With wind speeds of over 300 miles per hour, a tornado can be devastating. Luckily, meteorologists can predict them accurately enough to give you time to get to safety. Before a tornado comes, however, it's important to be prepared. Here are some tips for being tornado-ready:
Under ground is the safest place to go during a tornado, whether in a basement or other shelter. However, it's still important to know other safe spots at home, work or school in case you can't get to a basement. Identify a backup tornado safety spot away from windows on the ground floor of the building. Interior rooms with multiple walls between you and the wind are best to shelter in.
Disaster preparedness should always include an emergency kit to keep you safe if you're stuck or stranded by a storm. Create a tornado kit with enough water for each member of the household (including pets) to last at least three days. Other things to include in your tornado emergency kit are flashlights, spare batteries, blankets and copies of certain important documents.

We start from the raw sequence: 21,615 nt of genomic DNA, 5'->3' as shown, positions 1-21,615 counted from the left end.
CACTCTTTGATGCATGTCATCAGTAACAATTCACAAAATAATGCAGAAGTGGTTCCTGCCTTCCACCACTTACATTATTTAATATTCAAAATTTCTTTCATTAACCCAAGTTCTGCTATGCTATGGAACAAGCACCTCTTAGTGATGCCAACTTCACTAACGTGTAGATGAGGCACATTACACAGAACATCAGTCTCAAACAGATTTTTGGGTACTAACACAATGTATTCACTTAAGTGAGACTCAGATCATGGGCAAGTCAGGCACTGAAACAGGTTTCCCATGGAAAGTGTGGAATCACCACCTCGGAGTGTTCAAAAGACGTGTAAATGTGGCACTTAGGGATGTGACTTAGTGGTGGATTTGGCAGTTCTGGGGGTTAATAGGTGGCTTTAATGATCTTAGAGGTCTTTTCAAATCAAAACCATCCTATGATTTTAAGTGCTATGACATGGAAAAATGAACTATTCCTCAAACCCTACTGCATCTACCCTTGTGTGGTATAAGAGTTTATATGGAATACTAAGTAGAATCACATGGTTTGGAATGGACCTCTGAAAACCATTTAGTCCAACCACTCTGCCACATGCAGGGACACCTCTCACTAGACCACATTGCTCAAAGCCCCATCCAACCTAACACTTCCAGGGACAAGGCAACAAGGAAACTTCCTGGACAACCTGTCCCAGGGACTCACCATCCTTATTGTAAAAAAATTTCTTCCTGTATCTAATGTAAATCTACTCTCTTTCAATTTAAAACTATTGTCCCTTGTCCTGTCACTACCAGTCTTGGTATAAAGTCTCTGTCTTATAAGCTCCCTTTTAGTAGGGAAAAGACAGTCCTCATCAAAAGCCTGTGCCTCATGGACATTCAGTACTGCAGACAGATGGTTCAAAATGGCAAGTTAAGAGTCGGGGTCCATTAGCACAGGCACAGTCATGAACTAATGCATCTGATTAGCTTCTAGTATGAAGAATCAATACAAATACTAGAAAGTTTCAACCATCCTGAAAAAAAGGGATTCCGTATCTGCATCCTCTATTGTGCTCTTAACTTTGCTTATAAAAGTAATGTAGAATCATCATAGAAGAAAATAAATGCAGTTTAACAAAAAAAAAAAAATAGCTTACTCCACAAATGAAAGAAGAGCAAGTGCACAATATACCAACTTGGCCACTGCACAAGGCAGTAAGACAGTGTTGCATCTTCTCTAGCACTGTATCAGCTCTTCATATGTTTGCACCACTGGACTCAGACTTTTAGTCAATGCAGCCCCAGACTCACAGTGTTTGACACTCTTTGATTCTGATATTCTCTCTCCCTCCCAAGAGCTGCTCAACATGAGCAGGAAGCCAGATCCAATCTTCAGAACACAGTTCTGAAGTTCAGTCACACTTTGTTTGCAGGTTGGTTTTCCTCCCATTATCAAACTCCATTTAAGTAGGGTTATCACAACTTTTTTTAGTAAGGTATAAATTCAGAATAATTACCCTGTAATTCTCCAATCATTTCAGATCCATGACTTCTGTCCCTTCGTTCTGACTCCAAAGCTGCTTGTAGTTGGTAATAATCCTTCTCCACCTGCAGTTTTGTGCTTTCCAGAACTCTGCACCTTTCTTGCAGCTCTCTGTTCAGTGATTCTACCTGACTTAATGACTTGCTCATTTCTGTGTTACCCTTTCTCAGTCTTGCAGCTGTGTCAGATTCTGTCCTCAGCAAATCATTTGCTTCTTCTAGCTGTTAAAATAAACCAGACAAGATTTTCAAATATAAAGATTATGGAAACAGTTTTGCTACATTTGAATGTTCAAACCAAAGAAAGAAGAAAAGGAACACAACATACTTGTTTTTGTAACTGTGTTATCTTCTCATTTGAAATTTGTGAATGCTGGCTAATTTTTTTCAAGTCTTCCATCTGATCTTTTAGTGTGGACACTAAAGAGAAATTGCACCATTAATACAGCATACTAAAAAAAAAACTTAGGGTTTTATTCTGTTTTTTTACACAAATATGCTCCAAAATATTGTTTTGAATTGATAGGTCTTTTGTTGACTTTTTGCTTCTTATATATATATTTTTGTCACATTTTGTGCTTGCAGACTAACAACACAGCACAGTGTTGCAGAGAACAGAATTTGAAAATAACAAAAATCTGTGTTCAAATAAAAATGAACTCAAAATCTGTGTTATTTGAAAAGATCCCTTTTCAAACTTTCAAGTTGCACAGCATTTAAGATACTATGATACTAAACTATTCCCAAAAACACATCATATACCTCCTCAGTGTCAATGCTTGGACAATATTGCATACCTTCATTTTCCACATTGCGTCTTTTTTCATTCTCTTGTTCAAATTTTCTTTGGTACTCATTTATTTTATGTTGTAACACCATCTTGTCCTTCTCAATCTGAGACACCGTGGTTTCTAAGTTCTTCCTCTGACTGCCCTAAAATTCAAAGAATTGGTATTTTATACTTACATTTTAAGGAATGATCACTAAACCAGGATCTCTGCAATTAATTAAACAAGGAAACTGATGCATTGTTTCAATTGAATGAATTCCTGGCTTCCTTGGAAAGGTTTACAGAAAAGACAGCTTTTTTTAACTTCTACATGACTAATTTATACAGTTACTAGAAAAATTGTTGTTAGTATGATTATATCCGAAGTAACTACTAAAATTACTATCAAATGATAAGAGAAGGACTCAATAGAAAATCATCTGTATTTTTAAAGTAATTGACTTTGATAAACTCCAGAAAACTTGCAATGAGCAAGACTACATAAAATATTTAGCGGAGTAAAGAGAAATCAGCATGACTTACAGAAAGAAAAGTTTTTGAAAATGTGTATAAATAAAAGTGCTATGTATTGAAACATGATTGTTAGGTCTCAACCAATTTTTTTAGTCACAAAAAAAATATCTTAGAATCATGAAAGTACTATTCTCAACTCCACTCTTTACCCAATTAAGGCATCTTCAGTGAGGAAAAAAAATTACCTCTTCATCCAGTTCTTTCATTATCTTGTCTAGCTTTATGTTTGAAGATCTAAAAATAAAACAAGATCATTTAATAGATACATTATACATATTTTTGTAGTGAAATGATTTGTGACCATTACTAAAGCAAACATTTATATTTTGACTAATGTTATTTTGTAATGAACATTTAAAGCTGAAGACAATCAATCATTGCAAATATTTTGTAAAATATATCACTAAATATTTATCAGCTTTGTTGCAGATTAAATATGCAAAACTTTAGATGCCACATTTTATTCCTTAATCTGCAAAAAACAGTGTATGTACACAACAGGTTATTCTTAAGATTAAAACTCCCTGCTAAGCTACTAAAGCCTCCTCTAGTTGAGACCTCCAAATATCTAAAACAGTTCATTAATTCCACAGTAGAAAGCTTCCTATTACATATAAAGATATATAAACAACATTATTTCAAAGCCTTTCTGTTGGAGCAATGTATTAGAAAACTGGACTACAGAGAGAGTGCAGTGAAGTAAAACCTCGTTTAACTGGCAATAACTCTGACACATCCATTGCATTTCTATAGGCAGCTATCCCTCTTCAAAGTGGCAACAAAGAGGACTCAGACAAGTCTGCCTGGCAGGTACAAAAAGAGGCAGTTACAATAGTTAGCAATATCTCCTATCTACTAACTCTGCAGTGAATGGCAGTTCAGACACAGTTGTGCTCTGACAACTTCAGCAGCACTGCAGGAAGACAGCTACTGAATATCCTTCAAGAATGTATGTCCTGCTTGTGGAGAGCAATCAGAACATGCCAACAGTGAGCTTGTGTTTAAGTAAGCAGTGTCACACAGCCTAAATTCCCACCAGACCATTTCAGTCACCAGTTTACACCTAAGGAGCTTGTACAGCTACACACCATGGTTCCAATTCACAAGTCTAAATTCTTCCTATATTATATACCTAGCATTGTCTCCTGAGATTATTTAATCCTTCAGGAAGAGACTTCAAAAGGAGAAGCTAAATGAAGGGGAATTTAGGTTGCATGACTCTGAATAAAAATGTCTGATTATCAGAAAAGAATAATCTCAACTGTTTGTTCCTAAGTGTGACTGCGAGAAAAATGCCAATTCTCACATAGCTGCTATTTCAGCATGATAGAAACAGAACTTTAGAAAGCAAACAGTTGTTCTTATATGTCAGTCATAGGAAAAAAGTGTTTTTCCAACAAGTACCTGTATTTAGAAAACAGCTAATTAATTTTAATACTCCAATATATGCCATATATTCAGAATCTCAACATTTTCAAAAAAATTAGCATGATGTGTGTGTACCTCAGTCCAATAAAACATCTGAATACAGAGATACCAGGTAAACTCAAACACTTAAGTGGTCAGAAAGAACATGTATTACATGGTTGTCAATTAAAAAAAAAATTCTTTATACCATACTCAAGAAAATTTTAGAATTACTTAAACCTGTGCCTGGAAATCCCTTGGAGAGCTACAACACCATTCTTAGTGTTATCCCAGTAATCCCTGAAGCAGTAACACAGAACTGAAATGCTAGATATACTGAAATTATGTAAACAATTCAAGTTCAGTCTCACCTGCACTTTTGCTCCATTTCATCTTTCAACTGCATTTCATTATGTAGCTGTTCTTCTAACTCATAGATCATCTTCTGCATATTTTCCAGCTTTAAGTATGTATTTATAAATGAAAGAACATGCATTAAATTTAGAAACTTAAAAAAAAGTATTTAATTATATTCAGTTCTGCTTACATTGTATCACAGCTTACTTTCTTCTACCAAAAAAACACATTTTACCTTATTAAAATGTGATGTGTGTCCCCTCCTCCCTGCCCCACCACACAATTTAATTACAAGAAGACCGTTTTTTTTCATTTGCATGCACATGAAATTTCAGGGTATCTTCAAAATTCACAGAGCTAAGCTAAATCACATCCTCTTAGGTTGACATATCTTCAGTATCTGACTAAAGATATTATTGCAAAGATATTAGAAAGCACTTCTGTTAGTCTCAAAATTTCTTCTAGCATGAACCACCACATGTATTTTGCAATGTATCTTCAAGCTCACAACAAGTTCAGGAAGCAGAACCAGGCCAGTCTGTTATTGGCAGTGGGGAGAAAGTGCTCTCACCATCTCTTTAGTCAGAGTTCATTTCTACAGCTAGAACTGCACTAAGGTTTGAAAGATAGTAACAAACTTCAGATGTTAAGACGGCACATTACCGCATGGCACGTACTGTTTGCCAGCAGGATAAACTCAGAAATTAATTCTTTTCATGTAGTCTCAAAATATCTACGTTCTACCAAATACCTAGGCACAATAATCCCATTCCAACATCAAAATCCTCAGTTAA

Another key thing to include in your emergency kit is a battery-powered radio. You can use the radio to monitor the situation through official announcements from your community and know when the storm is safely passed.
There is a key difference between a tornado "watch" and a tornado "warning." A tornado watch means that weather conditions are prime for tornado development. This doesn't mean you need to take shelter right away, but that you should stay alert and double-check your emergency supplies.
A tornado warning means a tornado has been confirmed in the area. This means it's time to take shelter. Familiarize yourself with how your area communicates these warnings, too. Some communities use sirens, but you may also receive emergency notifications on your smartphone or over broadcast television.
If you live in a region prone to tornadoes, the best thing you can do to stay safe is to prepare. Keep these tips in mind when considering your emergency plans.